Numerous Fortune 50 companies have abandoned traditional, accountability-oriented, annual performance appraisal systems. This trend has gained momentum over the past five years. Many early adapters have continued with alternative approaches while others have reinstated some elements of traditional plans.
Today’s business environment is vastly different from circumstances that existed in the 70’s and 80’s when traditional performance appraisal systems began. The individual accountability approach, as expressed in Jack Welch’s GE model of forced ranking and deletion of the bottom tier, does not fit today’s climate. In this earlier business climate, yesterday’s successes could be replicated to serve as a predictor of future success. Today, things move much more quickly. It is tomorrow’s ideas that drive success. A company can’t afford to perpetuate the status quo. Agility and rapid change are strategic strengths. Talent is more scarce today and must be continually developed to meet changing needs.
Therein lies some of the problems with the traditional performance appraisal model and why change is needed. Performance appraisals that focus on past accomplishments (accountabilities) does not sufficiently address attribute development that will be beneficial in the future such as collaboration, creativity, technological savvy, change and teamwork.
Performance appraisals often are driven by how well one executes a given plan over a designated timeframe. It does not evaluate the quality of the plan nor whether the plan is still appropriate as the circumstances change. The timeframe assigned to a plan is typically driven by the calendar. Thus, there is a year-end push to “finish” performance objectives, even when other matters may take higher priority. While we acknowledge the end of a fiscal year as a discrete event, business is a 24-7-365 occurrence. There is nothing sacred about year-end; important decisions are made daily.
Performance results are often a matter of circumstance. Someone being in the right place at the right time may position them in an elite circle of high performers. Given rater bias that is present in every performance appraisal system, this elite status for a one-time success or one mistake, may ripple into future evaluations.
Traditional performance appraisals are built around individual accountabilities. Yet, we acknowledge that few things in business are accomplished by an individual alone. Everything takes a team of people working toward common goals.
Companies that have abandoned traditional, accountability-based performance appraisals have opted for ongoing feedback models. Here, feedback is continuous, driven by events, employee challenges, and the calendar. For example, at the conclusion of a project or key event, such as the opening of a new branch, or the major software instillation project, a manager meets with the team leader and team members to debrief the experience and critique what went well and where future improvement is needed. An after-action summary is written and preserved for future reference.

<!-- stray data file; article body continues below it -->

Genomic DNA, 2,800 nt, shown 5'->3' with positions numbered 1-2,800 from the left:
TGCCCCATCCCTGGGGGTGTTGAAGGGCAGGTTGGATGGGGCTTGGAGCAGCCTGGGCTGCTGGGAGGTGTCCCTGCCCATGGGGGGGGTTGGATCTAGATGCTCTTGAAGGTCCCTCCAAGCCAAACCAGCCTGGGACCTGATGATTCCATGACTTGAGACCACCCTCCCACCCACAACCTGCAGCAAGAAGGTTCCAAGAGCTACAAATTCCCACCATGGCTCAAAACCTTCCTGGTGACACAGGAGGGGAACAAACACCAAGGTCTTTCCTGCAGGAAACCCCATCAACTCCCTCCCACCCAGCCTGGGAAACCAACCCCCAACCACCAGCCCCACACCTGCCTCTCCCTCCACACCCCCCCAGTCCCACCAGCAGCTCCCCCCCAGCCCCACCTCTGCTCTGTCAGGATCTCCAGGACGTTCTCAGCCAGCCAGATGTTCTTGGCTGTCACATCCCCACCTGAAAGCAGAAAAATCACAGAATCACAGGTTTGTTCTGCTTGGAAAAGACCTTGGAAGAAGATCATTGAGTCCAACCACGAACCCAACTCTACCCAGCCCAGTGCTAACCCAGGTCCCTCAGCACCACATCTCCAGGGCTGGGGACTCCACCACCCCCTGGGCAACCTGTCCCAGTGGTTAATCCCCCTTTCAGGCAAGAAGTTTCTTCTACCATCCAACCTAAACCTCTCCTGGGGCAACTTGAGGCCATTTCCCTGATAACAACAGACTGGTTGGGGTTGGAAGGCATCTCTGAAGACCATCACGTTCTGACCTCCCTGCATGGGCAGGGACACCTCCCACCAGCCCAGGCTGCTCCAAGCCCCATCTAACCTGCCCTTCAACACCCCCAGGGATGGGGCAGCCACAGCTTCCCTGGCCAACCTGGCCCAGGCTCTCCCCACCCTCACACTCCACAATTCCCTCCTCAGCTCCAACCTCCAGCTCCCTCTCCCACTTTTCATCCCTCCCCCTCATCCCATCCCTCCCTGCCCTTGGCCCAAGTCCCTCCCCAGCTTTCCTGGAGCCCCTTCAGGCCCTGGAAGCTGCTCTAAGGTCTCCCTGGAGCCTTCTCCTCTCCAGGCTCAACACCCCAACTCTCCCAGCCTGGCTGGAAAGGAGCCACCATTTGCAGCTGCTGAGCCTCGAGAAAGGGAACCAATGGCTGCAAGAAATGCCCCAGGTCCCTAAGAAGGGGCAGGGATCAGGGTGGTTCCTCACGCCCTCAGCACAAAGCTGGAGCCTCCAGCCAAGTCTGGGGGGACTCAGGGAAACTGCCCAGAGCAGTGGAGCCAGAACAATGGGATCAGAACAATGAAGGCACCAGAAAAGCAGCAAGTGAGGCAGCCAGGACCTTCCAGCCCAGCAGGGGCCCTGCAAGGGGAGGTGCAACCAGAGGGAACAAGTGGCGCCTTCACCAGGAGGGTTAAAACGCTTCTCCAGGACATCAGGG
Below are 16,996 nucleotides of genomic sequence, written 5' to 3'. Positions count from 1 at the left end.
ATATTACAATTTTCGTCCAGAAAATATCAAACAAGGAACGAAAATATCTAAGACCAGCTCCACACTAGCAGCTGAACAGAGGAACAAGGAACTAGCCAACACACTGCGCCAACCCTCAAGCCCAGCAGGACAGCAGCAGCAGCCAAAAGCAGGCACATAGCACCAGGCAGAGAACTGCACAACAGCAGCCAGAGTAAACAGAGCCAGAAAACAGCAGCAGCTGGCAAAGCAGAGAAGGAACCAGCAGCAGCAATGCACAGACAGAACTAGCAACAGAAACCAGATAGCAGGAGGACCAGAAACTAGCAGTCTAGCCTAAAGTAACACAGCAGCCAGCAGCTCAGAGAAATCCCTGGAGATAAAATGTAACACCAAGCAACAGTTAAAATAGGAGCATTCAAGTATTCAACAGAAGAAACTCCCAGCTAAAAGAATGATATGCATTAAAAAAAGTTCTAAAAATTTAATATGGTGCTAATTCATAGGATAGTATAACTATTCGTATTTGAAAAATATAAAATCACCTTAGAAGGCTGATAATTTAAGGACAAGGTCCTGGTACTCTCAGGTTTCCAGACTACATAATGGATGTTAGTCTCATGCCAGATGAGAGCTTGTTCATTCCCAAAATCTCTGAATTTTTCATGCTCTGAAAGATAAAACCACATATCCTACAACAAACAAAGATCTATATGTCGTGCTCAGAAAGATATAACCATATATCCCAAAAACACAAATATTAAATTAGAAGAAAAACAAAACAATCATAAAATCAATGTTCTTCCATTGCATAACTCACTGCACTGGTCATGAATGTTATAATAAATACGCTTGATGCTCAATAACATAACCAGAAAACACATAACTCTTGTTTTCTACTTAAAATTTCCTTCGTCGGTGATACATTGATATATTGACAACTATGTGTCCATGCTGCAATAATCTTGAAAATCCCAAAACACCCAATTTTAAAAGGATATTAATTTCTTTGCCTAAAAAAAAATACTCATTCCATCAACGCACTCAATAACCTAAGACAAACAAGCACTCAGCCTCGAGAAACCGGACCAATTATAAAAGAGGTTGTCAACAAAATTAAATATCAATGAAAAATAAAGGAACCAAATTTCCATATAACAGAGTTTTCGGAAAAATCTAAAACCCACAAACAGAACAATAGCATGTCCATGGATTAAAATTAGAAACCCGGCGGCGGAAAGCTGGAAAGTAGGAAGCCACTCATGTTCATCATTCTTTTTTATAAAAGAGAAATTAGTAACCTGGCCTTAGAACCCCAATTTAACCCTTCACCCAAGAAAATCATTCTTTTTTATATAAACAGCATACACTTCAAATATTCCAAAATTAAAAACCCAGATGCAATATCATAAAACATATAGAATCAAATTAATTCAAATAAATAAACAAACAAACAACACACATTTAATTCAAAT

Managers and employees meet quarterly to discuss performance. The focus of the discussion is 20% on past performance and 80% on the future. To a degree, this structure helps remove the angst that both employees and managers have over annual performance evaluations. The discussion shifts from being critical to being helpful, making it more constructive. Also, some organizations are incorporating 360° feedback from peers and others.
Many organizations that adopt alternative approaches are abandoning performance ratings. Some are not providing a rating at all. Some have shifted to a narrative rating rather than a numerical one. Others use multiple ratings on different elements of the performance evaluation, such as accomplishments, collaboration, communications, personal skills development, and technical skills development.
Removing ratings altogether creates some problems with other HRM systems. Awarding merit pay increases requires differentiation based on performance. Without some way of gauging individual performance, it is difficult to decide how to allocate talent development resources. Employees want to know where they stand. When performance difficulties are encountered, it is necessary to record evaluations and performance improvement plans.
It is time to take a hard look at changing the traditional approach to performance evaluation. The new models are a better fit with today’s business environment and the new workforce. Yet, there remain some traditional aspects, e.g. ratings that are important to other management processes. So, proceed, but don’t be too quick to abandon the elements that still play a useful role.